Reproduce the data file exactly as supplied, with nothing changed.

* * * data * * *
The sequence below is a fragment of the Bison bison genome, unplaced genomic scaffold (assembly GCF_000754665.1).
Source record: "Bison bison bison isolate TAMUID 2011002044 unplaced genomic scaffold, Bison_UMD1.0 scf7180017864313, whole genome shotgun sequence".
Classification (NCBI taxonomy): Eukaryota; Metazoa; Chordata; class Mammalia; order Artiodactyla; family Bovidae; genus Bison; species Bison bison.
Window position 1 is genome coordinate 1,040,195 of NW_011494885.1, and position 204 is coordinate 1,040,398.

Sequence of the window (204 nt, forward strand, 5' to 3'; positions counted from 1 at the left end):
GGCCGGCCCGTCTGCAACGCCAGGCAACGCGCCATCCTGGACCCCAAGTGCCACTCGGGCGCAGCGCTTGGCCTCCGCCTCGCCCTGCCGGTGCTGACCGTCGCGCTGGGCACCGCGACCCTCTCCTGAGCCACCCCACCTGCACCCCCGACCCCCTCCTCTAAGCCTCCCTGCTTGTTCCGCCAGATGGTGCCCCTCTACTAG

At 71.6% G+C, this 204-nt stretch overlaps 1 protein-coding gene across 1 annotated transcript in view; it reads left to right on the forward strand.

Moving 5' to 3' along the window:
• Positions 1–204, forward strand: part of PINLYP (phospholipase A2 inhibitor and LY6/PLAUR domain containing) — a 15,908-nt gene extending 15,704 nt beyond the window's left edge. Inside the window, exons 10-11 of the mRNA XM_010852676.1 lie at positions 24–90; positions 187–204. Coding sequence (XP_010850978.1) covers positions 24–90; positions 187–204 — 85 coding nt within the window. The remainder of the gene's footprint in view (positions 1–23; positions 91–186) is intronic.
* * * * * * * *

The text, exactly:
The sequence below is a fragment of the Bison bison genome, unplaced genomic scaffold (assembly GCF_000754665.1).
Source record: "Bison bison bison isolate TAMUID 2011002044 unplaced genomic scaffold, Bison_UMD1.0 scf7180017864313, whole genome shotgun sequence".
Classification (NCBI taxonomy): Eukaryota; Metazoa; Chordata; class Mammalia; order Artiodactyla; family Bovidae; genus Bison; species Bison bison.
Window position 1 is genome coordinate 1,040,195 of NW_011494885.1, and position 204 is coordinate 1,040,398.

Sequence of the window (204 nt, forward strand, 5' to 3'; positions counted from 1 at the left end):
GGCCGGCCCGTCTGCAACGCCAGGCAACGCGCCATCCTGGACCCCAAGTGCCACTCGGGCGCAGCGCTTGGCCTCCGCCTCGCCCTGCCGGTGCTGACCGTCGCGCTGGGCACCGCGACCCTCTCCTGAGCCACCCCACCTGCACCCCCGACCCCCTCCTCTAAGCCTCCCTGCTTGTTCCGCCAGATGGTGCCCCTCTACTAG

At 71.6% G+C, this 204-nt stretch overlaps 1 protein-coding gene across 1 annotated transcript in view; it reads left to right on the forward strand.

Moving 5' to 3' along the window:
• Positions 1–204, forward strand: part of PINLYP (phospholipase A2 inhibitor and LY6/PLAUR domain containing) — a 15,908-nt gene extending 15,704 nt beyond the window's left edge. Inside the window, exons 10-11 of the mRNA XM_010852676.1 lie at positions 24–90; positions 187–204. Coding sequence (XP_010850978.1) covers positions 24–90; positions 187–204 — 85 coding nt within the window. The remainder of the gene's footprint in view (positions 1–23; positions 91–186) is intronic.